The quiet, withdrawn Gypsy Paul, Gypsy Rose, and Gypsy Julia did not fail school after four years because they were dumb, but because no one bothered with the fact that they spoke a different mother tongue. And they had learned Hungarian from people who hated them. We didn’t even let them have their honest-to-God real names.
Putting all this into a theoretical framework, I grasped how deeply I had been duped by my mother’s language, much as everyone else had been duped, and I realized that I was surrounded by a huge lie. But until I was a young adult, though I knew the Gypsy Siblings and my father’s non-brown butt, I didn’t know what it was to be brown. What does Roma mean?
A decade ago, having reached this realization, I began to take an interest in the Roma figures of the Hungarian literary tradition of the last two hundred years and theater genres of medieval origin. Since then, as a writer, I have been consuming and studying Roma cultural goods in ever larger doses. I have written three commedia dell’arte-based plays for the Transylvanian Traveling Theater featuring Roma characters: a fortune teller, an executioner, and a vagabond who does whatever jobs people need done. The three characters show the direction in which I have gone as I evolved. The first is clearly based on a stereotype so widespread and familiar that it is boring, while the second goes a bit beyond stereotypes, since the Roma executioner is a rare and unusual figure in the Hungarian literary tradition, though this character also draws on the clichés concerning Roma in literature.
But the desire for authenticity grew in me, and I became more and more interested in my vagabond character, who was a woodcutter if need be, a blacksmith if need be, or a musician if need be. He became multidimensional, as did my knowledge. A non-brown Hungarian knows very well, of course, that Roma have an excellent musical tradition, but he or she is less likely to know that for centuries they were the best smiths, and also excelled in other trades. And as for what life was like for Roma in the past, beyond the garb worn by the musicians of yore and their manner of speaking, we know almost nothing, much as we know almost nothing about the ideas Roma had of the world.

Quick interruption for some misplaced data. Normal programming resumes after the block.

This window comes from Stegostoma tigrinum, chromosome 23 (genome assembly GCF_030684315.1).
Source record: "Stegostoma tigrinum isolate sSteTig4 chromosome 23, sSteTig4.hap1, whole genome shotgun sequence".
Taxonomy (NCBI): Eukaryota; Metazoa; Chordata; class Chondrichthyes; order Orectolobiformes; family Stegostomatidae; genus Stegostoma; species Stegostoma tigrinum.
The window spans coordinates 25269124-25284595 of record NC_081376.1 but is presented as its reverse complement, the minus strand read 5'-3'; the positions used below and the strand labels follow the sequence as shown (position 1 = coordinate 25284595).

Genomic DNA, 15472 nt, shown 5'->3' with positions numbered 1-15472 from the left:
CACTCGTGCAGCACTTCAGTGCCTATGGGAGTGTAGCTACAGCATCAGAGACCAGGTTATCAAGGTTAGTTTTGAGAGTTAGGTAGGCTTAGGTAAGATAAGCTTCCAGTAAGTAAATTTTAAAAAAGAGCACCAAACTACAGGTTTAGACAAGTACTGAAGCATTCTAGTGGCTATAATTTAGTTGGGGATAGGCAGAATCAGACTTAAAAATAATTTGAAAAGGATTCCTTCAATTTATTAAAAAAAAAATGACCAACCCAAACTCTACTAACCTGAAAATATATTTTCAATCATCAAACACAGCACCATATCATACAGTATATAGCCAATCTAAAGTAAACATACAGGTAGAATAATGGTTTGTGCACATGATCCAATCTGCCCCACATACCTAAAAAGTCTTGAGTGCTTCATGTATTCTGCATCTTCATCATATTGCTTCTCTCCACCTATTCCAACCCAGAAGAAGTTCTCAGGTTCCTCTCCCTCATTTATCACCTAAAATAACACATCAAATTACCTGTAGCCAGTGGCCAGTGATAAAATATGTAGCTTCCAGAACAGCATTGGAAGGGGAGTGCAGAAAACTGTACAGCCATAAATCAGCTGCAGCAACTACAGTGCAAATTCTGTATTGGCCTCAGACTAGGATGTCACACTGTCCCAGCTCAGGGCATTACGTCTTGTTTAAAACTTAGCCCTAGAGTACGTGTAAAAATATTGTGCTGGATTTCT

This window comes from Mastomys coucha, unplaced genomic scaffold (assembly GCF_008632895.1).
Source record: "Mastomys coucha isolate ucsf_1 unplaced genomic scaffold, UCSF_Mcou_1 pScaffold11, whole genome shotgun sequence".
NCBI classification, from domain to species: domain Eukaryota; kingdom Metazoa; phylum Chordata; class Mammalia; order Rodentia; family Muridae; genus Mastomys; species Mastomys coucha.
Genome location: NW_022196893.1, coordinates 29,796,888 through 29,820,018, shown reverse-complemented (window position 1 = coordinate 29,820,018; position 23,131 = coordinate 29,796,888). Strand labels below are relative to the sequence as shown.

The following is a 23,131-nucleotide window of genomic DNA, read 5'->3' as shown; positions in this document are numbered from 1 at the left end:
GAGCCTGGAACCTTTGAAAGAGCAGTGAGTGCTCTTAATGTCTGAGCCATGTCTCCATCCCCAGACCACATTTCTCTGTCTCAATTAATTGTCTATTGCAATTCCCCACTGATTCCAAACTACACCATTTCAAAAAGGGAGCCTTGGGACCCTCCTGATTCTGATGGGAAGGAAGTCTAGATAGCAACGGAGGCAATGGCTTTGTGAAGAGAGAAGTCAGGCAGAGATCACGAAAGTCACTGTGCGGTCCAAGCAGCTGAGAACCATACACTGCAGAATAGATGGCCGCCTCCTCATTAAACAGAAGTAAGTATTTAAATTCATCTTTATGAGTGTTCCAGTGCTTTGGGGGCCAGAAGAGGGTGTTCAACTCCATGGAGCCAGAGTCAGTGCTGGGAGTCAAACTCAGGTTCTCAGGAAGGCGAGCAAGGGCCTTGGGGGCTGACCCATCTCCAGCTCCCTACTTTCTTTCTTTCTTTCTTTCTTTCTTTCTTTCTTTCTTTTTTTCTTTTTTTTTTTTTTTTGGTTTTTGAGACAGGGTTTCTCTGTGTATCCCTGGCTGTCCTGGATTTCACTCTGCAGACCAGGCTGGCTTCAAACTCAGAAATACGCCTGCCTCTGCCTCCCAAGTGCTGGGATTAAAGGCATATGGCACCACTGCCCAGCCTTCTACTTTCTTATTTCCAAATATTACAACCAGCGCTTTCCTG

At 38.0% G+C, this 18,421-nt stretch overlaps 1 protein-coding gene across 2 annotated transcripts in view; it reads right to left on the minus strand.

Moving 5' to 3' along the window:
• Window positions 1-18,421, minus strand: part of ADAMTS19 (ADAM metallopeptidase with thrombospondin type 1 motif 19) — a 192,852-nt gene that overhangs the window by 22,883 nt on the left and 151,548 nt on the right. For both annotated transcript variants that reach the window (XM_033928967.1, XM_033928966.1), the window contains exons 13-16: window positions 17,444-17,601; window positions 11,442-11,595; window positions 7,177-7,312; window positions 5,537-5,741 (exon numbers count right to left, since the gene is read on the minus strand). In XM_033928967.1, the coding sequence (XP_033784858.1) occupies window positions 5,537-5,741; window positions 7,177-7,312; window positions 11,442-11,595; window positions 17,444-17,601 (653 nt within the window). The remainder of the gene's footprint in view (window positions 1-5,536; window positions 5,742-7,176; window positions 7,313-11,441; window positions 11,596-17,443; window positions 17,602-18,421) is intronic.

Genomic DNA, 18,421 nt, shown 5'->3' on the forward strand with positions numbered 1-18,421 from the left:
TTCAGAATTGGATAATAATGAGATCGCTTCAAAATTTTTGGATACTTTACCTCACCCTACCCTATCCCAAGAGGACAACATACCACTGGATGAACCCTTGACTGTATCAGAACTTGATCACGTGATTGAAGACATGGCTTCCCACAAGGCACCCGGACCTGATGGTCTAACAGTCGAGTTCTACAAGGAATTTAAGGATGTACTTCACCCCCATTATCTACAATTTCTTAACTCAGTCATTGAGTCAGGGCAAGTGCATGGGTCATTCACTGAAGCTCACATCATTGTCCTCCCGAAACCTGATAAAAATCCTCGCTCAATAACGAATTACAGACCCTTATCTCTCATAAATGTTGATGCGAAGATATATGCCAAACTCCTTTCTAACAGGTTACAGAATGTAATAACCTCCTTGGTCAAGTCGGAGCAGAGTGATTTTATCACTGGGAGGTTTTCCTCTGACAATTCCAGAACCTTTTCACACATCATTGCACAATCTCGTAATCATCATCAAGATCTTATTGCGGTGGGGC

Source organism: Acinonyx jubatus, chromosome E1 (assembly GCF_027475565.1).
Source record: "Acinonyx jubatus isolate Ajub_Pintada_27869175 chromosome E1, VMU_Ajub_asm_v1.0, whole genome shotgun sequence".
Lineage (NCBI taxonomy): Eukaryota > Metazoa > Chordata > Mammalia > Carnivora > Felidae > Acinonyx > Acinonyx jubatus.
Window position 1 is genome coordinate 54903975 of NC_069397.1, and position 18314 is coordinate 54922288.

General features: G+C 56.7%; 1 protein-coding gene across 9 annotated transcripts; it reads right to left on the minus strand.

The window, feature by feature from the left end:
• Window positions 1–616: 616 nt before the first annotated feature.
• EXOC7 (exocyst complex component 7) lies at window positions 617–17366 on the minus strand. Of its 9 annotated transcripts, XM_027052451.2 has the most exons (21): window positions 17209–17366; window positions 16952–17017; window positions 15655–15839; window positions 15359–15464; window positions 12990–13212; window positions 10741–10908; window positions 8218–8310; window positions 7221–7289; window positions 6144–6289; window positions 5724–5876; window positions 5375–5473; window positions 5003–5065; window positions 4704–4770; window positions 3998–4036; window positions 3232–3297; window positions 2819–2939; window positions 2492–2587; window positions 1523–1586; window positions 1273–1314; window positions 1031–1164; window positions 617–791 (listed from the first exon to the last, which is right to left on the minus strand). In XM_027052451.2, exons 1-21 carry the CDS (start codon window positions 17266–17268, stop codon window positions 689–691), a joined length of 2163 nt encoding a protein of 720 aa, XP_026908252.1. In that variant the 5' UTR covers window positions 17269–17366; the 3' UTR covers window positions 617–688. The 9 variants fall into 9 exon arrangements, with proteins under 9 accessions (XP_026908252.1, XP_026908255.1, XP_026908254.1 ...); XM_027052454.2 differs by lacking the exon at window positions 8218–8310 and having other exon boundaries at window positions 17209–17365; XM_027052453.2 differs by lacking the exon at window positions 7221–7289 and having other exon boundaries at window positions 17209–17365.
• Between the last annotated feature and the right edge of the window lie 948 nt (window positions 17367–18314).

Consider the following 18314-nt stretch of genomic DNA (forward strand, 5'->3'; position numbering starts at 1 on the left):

In the course of my research at the time, based on ethnographic literature, I uncovered a great deal of information concerning the history of Roma mentalities, superstitions, beliefs, and myths which shared many similarities with elements of Hungarian folk life of yesteryear, but in many ways also differed.
They were reminiscent of fairy tales, but hadn’t survived in tales.
And many of the superstitions made much more sense than the superstitions found among non-Roma because there were stories behind them. Let me give an example: scholars have found indications of a belief among nomadic Transylvanian Roma at the end of the last century according to which a certain illness could be cured by drinking brandy in which garlic has been soaked. There is nothing surprising about this. The disease, however, is mentioned as a demon who came to the world when the fairy queen’s husband, the hairy demon king, peed on a garlic clove and secretly fed it to his wife. And the origin of the fairies and the demons comes from the myth of the origin of the mountains, a consequence of the battle between the elements and the heavenly bodies, whose parents were the earth and the sky, who long ago separated from one another’s embrace! I was enthralled by the way in which the everyday superstition was part of a larger, cosmological tale of which no similar variant exists in the Hungarian oral tradition. For years, I studied similar tales, and I used them to write an artist’s book with tales for adults entitled The End of the Heart: New Gypsy Tales. The tales are ethnographically authentic, but they are my own inventions written in my own modern Hungarian.
However, on my journey to learn about Roma culture, the first phase, during which I brought cultural treasures to life from dead journals, was not inspired by the amazement with which I stared at my father’s brown skin, but at the iridescent purple. At one of my book launches in Budapest, I met a Roma man, and I learned that half of his family was from the same small town as mine. They lived in the Roma neighborhood on the edge of the town, where the Roma kids of my schooldays had also lived. When we realized that we were acquaintances who had never met, he asked me if I was Roma, and I told him, evasively wrapping my “no” into an anecdote, about my father’s elbows, to which he replied that when he had visited relatives there as a child, his grandmother had always said to him,
“I could just eat that beautiful purple mouth of yours!”
For me, the study of the beauty of this unusual purple tone was the period during which I was writing The End of the Heart. I was thrilled to be able to study the distinctive characteristics of Roma culture, characteristics unique to Roma culture, its nature, its essence. I looked for the strange in the familiar.